The Hill: Which Way For Trump and Progressives on Pharmaceutical Reform? - Synopsis: Trump said during the campaign that Medicare should be allowed to negotiate drug prices with Big Pharma, a move that would save the federal government between $230 Billion and $500 Billion over the next 10 years, and that 74% of Americans favor. However, his new web site makes no mention of this and pharmaceutical company stocks have skyrocketed since his election. Currently Americans pay 4 X as much per capita for medicine as the OECD average - essentially an extra $150 Billion per year. Big Pharma R&D cost is less than half of that. However if we invested that $150 Billion in public sector drug research, directed at real health needs instead of Big Pharma profits, the drugs would be in the public domain and manufactured as generics from day one. Of course Single Payer, favored by the majority of Americans, would make this entire discussion moot.


Black Agenda Report: Time for the Real Left to Double Down on Single Payer Medicare for All - Gallup poll: It’s what the majority of Americans want.


Fair Reporters: The Best Healthcare Systems In The World - An oddly written summary of some of the highest ranked healthcare systems. Very high level, but a decent overview. I wish there were better sources for this.


The Lancet: Reaction to US Election: Interview with Dr. David Himmelstein, PHNP - Here’s the transcript. Roughly 1,000 people die every year for every 1,000,000 who are uninsured. If ACA is thrown out with no replacement, that’s an additional 20,000 deaths, added to the 30,000 current deaths from uninsurance. Death rates for lower-income white Americans - mainly Trump voters - are already rising. They will be disproportionately affected. Medical bankruptcy is extraordinarily common among people with insurance. Trump voters may soon very sorry, for this and many other reasons.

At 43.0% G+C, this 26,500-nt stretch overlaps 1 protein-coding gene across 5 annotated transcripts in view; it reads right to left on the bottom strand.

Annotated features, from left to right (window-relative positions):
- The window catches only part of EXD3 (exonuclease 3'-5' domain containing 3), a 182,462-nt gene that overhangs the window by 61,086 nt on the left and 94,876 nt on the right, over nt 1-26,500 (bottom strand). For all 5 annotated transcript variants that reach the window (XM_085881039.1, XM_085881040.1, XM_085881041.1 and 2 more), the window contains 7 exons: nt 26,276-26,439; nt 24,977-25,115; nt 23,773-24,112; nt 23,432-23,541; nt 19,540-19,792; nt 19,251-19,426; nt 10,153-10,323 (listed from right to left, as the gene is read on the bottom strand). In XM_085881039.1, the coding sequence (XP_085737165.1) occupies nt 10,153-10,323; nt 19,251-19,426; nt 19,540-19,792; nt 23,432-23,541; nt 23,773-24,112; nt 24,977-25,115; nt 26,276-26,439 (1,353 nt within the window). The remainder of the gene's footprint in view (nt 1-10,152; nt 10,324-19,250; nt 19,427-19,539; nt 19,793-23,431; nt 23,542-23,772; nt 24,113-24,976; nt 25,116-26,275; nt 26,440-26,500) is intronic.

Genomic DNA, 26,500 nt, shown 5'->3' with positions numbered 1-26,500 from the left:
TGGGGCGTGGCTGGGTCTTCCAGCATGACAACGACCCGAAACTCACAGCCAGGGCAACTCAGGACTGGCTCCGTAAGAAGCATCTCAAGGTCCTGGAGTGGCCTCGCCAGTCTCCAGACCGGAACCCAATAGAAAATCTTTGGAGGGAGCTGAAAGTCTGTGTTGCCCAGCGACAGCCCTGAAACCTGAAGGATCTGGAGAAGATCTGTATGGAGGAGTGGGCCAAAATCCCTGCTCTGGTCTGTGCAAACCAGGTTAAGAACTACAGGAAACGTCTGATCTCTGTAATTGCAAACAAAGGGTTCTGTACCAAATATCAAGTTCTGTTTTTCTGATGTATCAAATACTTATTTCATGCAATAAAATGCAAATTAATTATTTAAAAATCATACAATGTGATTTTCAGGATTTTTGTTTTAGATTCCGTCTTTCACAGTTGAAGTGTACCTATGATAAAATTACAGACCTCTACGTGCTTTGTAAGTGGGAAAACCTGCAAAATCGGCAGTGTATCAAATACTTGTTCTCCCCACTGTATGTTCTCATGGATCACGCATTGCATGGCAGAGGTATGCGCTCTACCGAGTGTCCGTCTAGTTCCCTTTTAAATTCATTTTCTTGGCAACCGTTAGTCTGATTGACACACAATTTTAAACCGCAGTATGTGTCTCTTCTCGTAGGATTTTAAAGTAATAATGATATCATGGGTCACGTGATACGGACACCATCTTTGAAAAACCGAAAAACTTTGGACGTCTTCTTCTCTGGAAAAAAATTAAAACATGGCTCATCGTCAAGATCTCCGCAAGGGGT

CNN: Obamacare Woes to Linger Long After Obama is Gone


NYTimes: Increase in Costs of US Health Care Plans Average 25% and Reuters - Under Obamacare, this money will be transferred directly from the US Treasury (the taxpayers) into the coffers of the insurance companies.


NYTimes: Harvard Health Policy Professors Ignore the Needs of Their Own Dining Hall Workers

NYTimes: Why the US Still Trails OECD Countries in Access to Health Care


The Hill: Affordable Care Act: Imploding and Beyond Repair - A very succinct summary of all of the problems with Obamacare and what we need to do to fix it.


Hartford Courant: More Than 1 Million in Obamacare to Lose Plans As Insurers Quit


International Business Times: Clinton Campaign Fails to Support Single Payer Ballot Measure in CO - Health insurance companies are major contributors to Democrats and to the measure fighting this initiative.


Bloomberg: Secret Rebates: Why Patients Pay $600 For Drugs That Cost $300 - Patient buys a high-deductible insurance policy that includes expensive drug in its formulary. Patient is prescribed and pays for a $600 drug before meeting the deductible. The insurance company automatically gets a $300 rebate from pharmaceutical company even though it pays out nothing to patient. The pharmaceutical company jacks up the price of the drug to cover the rebate to the insurance company. The patient received no benefit from the policy, but we all pay more for the drug. Insurance companies donate $Millions to Dems and Rethugs to keep things just the way they are.